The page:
Tag Archives: ice

Did I Mention the Snow?

It snowed overnight. The temperature was minus 3.5 and the roads were tricky because with many people staying at home there weren’t enough cars to clear the slush.

Number Two son rang to check that his elderly parents were OK. I’m not sure if I’m pleased he’s worried about us, or whether I’m annoyed about becoming old.

Fortunately things were better by the time I went home, and the journey was quicker than usual due to the lack of cars. Nothing is ever completely bad. It got worse when I arrived at Sainsbury’s as the car park was not cleared and several cars appeared to have been abandoned rather than parked. Two of the “abandoned” cars were put there while I was inside, so it was purely bad driving – one of them being parked lengthwise across three disabled spaces.

Often it isn’t the weather, it’s idiots in cars that cause the problem. Can’t say too much after yesterday’s exploit, but the less cars we have on the road the fewer problems we will have. Unfortunately that also means we have more slush and, consequently, more problems. It’s a tricky balance.

It was still below zero when I arrived home and I expect that the side roads will be icily unpleasant again in the morning.

I think that’s enough about snow for now.

We seem to be going quite fast in the clip below, but I promise you we weren’t.

 

Kingfisher!

OK, you’ll have to take my word for it because, as usual, we didn’t get the photograph.

We went for a look at Budby Flash, because we wanted to see birds but didn’t want to walk. As we parked, Julia pointed at one of the feeders, where a Great Spotted Woodpecker was feeding.  The photos are a bit hazy because we took pictures through the windscreen rather than risk scaring it off.

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Great Spotted Woodpecker – Budby Flash

When we did eventually get out of the car it flew off, as expected.

The feeders were full of tits with the odd robin, chaffinch and dunnock having a go. The robins, which normally pose so well, were too busy chasing each other, resulting in a lack of photographs. I got one poor shot of a coal tit but it was mainly a day for blue and great tits, with a visit from some long-tailed tits (who did their best to hide their faces).

While I was taking photos of the feeders Julia stalked round the trees that overhang the water by the bridge. A cry of surprise interrupted my photography and I turned just in time to see the eastern end of a westbound kingfisher. It managed to find a spot just round the corner, where it was still close, but hidden. I did think I’d spotted it later, but it was just a discarded beer can when I zoomed in.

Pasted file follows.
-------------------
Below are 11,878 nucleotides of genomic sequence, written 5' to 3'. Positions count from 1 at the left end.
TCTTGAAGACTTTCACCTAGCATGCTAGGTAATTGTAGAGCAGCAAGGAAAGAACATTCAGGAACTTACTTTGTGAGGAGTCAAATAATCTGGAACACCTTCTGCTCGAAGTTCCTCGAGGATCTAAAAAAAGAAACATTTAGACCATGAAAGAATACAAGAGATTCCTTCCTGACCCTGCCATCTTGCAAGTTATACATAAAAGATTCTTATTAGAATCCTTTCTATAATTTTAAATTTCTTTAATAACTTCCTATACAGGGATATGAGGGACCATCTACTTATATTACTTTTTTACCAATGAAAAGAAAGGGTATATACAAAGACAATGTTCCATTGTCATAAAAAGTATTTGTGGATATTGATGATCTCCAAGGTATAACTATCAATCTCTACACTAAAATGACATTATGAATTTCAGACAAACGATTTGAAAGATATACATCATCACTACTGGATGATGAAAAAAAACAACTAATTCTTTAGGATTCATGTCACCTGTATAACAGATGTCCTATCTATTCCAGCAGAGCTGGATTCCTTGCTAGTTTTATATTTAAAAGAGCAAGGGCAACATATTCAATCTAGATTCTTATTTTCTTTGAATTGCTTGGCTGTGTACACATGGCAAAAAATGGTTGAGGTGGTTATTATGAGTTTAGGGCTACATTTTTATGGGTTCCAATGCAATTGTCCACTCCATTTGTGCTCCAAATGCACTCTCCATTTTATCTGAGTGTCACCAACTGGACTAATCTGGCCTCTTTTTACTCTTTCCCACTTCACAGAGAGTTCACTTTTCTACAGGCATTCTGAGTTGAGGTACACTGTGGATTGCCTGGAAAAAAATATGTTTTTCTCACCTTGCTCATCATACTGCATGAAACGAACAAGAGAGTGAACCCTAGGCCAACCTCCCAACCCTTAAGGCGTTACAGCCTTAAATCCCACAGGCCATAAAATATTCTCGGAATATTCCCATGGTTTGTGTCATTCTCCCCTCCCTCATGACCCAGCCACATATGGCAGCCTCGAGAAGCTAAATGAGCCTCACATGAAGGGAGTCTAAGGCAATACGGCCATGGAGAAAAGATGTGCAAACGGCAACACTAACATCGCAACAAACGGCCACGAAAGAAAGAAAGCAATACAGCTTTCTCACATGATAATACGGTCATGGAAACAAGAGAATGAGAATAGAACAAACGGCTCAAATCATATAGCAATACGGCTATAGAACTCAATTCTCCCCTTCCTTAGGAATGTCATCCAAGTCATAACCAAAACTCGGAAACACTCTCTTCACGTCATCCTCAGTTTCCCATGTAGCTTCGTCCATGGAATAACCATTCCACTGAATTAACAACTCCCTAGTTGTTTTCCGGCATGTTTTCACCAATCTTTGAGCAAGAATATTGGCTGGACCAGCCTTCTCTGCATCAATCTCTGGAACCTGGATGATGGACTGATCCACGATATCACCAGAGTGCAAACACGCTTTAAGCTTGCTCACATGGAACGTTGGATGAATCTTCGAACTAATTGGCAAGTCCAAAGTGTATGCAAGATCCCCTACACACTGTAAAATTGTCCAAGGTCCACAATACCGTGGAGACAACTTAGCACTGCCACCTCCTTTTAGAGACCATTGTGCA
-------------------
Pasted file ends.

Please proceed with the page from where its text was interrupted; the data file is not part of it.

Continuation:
A very strange day

Time marches on.

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The day started with a visit to the farm – we are still tidying up as we had an enforced rest over Christmas due to my infection – and continued with a visit to Men in Sheds. They made us tea and offered to share their Lincolnshire sausages. We declined the offer, but donated half a dozen pullet eggs from the bantams, who seem to have sprung into laying action while we’ve been away.

On the way home we dropped in to feed the ducks at Rufford Abbey, which was the fun part of the day, and pottered home as the light faded. That was where we got our big surprise.

Julia opened her emails and was rendered speechless.

It’s quite strange seeing Julia speechless. she impersonates a goldfish and emits tiny mewing sounds.

I waited patiently, and after she recovered the power of speech she read the email to me.

When I recovered the power of speech she told me off for using bad language.

It seems that one of the teachers who has been visiting the farm has arranged to rent land on the farm to start a group using horticulture and animals for therapy. Sounds vaguely familiar. Also seems like it must have been organised during the time we were being thrown out.

What really stopped us speaking though, were the words “As I understand it, the timing was right for change for all of us”. The timing, as you may recall from previous posts, was not right for us, but was forced on us. However, it seems to be a growing belief within the farmer that he did us a favour as we were working hard and not making a living from the project. That, of course, makes him feel better at throwing the group out. It also highlights the difference in our approaches, as we don’t need a lot of money if we’re doing something worthwhile.

Anyway, now I have recovered the power of speech I’m not going to waste it.

The lake at Rufford was still partly frozen, providing hard standing for a variety of birds. We had bird food with us and, as you can see from the video it inspired some enthusiastic feeding.  The light was fading, so we restricted ourselves to the lakeside. I did try a couple of photos of squirrels under the trees but the light was so bad that camera shake rendered them useless.

I’m currently trying to improve my bird identification skills so I had a good look at the gulls and was pleased to find two that were different from the mass of Black Headed Gulls. They were both immature birds so they have lots of brown feathers and their beaks and feet are different colours from the mature adults. I took plenty of photographs and checked them against pictures on a gull ID website. Yes, there are such things.

One of the gulls seems to be an immature Common Gull. As you may gather from the name, it isn’t a rare gull. The other is an immature Herring Gull. They are even commoner than Common Gulls. It would have been nice to have spotted a rare gull but at least I managed to see them amongst all the others.